Although built and operated by private corporations

This preview shows page 69 - 72 out of 88 pages.

built and operated by private corporations, the railroads were in many respects public projects. The railroad companies also actively promoted settlement. The companies set rates so low for settlers that almost anyone could afford the trip west. And they sold much of their land at very low prices and with liberal credit to prospective settlers. Contributing further to the great surge ofwhite agricultural expansion was a pronounced but temporary change in the climate of the Great Plains. For several years in succession, beginning in the 1870s, rainfall in the plains states was well above average. White Americans now rejected the old idea that the region was the “Great American Desert.” But even under the most favorable conditions, farming on the plains presented special problems. First was the problem of fencing. Farmers had to enclose their land, but materials for traditional wood or stone fences were unavailable. In the mid-1870s, however, two Illinois farmers, Joseph H. Glidden and I. L. Ellwood, solved this problem by developing and marketing barbed wire, which became standard equipment on the plains and revolution-ized
fencing practices all over the world. The second problem was water. Water was scarce even whenrainfall was above aver-age. After 1887, a series of dry seasons began, and lands that had been fertile now returned to semidesert. Some farmers dealt with the problem by using deep wells pumped by steel windmills, by turning to “dryland farming” (a system of tillage designed to conserve moisture in the soil by covering it with a dust blanket), or by planting drought-resistant crops. In many areas of the plains, however, only large-scale irrigation could save the endangered farms. But irrigation projects of the necessary magnitude required government assistance, and neither the federal nor the state governments were prepared to fund the projects. Cheap Rail Rates Scarce Water Most of the people who moved into the region had previously been farmers in the Midwest, the East, or Europe. In the booming years of the early 1880s, with land values rising, the new farmers had no problem obtaining extensive and easy credit. But the arid years of the late 1880s—during which crop prices fell while production became more expensive—changed the farmers’ prospects. Tens of thousands of farmers could not pay their debts and were forced to abandon their farms. There was, in effect, a reverse migration: white settlers moving back east, sometimes turning once-flourishing west-ern communities into desolate ghost towns. Those who remained continued to suffer from falling prices (for example, wheat, which had sold for $1.60 a bushel at the end of the Civil War, dropped to 49 cents in the 1890s) and persistent indebtedness. COMMERCIAL AGRICULTUREBy the late nineteenth century, the sturdy, independent farmer of popular myth was being replaced by the commercial farmer—attempting to do in the agricultural economy what industrialists were doing in the manufacturing economy. Commercial farmers specialized in cash crops that were sold in nationalor world markets. They did not often make their own household supplies or grow their own food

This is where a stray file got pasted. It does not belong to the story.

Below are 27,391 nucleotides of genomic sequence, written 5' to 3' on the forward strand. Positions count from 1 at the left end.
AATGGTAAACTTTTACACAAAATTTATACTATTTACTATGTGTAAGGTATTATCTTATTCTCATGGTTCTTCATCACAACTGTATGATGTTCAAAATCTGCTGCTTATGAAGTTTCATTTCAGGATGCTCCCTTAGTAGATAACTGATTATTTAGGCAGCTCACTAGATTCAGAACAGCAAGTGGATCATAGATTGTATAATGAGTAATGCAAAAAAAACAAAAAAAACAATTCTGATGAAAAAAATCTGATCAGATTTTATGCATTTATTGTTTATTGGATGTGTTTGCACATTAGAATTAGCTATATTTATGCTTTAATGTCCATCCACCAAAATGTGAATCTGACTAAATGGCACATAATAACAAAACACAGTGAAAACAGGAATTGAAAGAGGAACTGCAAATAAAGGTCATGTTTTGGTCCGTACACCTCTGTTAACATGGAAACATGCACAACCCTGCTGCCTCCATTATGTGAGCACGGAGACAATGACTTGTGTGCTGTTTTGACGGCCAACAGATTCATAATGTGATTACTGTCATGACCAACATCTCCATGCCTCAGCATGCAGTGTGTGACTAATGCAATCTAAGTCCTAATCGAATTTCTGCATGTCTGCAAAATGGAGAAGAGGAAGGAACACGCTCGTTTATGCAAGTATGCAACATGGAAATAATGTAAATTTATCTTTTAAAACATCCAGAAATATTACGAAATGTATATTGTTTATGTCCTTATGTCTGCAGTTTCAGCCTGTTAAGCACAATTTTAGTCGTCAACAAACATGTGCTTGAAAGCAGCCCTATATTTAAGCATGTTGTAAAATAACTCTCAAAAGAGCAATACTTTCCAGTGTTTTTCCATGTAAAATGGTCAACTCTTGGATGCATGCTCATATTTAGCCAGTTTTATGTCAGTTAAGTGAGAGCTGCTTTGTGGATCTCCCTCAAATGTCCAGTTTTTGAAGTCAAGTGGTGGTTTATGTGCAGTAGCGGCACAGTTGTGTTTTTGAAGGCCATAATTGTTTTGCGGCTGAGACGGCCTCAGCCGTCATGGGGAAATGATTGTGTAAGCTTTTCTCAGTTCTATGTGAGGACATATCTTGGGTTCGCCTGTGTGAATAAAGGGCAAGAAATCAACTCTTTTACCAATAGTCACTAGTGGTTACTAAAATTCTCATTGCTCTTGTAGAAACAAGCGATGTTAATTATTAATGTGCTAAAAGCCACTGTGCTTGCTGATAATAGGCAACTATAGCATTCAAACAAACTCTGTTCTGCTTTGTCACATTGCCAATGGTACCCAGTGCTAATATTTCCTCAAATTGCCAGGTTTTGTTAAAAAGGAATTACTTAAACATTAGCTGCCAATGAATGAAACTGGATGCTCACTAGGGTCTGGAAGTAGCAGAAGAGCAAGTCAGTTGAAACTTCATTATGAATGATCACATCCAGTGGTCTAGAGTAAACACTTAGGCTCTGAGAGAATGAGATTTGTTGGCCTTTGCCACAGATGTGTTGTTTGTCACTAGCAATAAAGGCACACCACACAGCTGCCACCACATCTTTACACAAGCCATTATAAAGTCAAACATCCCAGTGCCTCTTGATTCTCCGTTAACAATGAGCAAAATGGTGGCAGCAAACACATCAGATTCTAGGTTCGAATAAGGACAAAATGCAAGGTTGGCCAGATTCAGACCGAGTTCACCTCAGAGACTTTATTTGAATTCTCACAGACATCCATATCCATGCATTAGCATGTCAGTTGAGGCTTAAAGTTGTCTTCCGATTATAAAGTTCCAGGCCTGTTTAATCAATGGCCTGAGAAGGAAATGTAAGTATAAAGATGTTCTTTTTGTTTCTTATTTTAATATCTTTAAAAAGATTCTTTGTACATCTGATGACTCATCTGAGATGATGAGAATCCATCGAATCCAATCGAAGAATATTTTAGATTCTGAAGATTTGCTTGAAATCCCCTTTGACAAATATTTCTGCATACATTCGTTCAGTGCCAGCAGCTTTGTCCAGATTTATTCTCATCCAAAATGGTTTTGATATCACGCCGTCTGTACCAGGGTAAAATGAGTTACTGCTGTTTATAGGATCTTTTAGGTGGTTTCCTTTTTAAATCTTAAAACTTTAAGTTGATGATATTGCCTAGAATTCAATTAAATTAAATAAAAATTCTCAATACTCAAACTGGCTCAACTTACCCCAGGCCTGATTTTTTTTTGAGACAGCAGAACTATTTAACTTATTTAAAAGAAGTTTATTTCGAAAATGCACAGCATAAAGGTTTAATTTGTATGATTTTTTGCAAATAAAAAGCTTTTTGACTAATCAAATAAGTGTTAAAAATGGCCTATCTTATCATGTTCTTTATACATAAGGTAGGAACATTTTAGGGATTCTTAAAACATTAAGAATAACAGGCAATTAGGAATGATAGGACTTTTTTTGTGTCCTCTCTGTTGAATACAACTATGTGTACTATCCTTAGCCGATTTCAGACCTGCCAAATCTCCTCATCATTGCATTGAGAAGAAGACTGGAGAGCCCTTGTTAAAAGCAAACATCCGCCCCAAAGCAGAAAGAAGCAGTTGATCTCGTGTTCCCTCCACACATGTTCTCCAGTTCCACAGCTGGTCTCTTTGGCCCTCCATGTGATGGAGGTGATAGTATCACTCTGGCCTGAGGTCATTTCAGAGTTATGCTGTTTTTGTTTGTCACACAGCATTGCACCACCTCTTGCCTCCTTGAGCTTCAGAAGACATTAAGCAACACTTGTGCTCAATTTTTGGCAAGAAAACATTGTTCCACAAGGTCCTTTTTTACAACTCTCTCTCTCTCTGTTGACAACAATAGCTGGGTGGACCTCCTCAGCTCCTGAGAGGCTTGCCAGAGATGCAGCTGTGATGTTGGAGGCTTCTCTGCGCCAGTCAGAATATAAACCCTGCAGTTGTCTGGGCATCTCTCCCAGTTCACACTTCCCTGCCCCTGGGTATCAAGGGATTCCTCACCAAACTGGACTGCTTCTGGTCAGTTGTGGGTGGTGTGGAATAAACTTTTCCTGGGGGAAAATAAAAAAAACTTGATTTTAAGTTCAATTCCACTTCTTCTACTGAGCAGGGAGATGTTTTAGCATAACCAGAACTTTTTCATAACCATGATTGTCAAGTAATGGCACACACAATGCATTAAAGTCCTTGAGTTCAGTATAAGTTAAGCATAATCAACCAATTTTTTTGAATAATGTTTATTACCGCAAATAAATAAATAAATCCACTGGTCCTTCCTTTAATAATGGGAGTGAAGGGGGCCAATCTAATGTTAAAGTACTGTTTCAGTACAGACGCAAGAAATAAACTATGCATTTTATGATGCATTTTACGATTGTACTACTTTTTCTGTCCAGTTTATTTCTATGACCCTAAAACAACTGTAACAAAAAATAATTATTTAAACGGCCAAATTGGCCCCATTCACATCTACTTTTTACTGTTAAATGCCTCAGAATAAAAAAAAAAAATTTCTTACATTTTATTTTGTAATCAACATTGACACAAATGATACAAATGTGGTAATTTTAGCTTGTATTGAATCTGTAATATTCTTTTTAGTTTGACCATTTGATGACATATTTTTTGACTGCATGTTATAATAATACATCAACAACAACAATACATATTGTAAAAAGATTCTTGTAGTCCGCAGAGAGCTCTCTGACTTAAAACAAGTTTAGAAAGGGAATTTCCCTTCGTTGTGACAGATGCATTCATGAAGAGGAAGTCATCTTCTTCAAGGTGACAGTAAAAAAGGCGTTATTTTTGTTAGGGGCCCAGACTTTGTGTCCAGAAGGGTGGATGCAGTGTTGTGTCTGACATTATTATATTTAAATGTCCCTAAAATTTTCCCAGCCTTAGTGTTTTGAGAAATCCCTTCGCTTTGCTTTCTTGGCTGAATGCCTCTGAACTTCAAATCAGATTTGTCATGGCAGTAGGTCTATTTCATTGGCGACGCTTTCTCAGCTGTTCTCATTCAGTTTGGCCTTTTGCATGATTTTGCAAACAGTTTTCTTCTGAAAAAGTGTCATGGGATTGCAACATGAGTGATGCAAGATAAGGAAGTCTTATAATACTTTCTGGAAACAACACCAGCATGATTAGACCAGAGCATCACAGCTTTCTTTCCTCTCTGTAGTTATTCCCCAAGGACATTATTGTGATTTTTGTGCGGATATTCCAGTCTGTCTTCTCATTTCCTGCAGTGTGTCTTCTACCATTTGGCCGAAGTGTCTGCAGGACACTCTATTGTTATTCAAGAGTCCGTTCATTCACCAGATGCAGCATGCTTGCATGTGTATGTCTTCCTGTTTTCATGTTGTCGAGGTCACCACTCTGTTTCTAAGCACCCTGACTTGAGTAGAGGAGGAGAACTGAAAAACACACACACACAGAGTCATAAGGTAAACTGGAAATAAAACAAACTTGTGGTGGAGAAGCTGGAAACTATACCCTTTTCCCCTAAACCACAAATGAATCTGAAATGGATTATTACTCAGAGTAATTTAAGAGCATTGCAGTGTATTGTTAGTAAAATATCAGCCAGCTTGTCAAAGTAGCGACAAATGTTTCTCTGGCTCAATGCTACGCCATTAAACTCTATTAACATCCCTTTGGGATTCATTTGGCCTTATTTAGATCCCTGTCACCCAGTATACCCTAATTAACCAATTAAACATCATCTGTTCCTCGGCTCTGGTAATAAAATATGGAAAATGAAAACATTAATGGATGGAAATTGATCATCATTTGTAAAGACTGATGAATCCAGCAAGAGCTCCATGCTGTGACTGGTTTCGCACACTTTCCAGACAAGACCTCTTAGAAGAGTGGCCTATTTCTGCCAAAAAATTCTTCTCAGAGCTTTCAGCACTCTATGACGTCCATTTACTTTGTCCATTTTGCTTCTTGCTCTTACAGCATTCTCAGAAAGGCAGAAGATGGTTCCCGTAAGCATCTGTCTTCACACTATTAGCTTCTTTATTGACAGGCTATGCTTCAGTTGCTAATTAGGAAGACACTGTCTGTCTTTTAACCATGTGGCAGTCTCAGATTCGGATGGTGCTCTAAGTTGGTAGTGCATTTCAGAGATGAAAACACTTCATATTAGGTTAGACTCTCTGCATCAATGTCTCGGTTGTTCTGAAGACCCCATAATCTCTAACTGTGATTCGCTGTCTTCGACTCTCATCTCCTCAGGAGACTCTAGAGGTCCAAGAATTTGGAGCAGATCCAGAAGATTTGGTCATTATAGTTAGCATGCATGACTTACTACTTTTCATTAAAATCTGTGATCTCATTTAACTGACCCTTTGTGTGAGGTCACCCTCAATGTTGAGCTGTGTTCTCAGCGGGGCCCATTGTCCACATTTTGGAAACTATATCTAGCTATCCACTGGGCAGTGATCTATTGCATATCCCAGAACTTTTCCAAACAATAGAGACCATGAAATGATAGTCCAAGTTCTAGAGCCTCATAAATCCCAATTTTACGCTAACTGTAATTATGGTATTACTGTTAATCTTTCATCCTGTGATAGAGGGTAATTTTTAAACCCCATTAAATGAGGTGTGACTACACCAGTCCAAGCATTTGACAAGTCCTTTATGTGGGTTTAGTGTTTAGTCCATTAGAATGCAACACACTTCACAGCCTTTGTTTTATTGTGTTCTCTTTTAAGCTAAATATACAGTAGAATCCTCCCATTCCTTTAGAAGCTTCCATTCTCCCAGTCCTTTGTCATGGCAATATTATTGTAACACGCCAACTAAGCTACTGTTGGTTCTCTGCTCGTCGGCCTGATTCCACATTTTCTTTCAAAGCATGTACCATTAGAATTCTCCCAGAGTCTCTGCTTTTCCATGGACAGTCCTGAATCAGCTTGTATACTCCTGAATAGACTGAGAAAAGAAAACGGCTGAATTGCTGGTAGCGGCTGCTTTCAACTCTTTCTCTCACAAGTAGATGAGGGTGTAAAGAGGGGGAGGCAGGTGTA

but bought them from merchants. This kind of farming, when it was successful, raised farmers’

  • Left Quote Icon

    Student Picture

  • Left Quote Icon

    Student Picture

  • Left Quote Icon

    Student Picture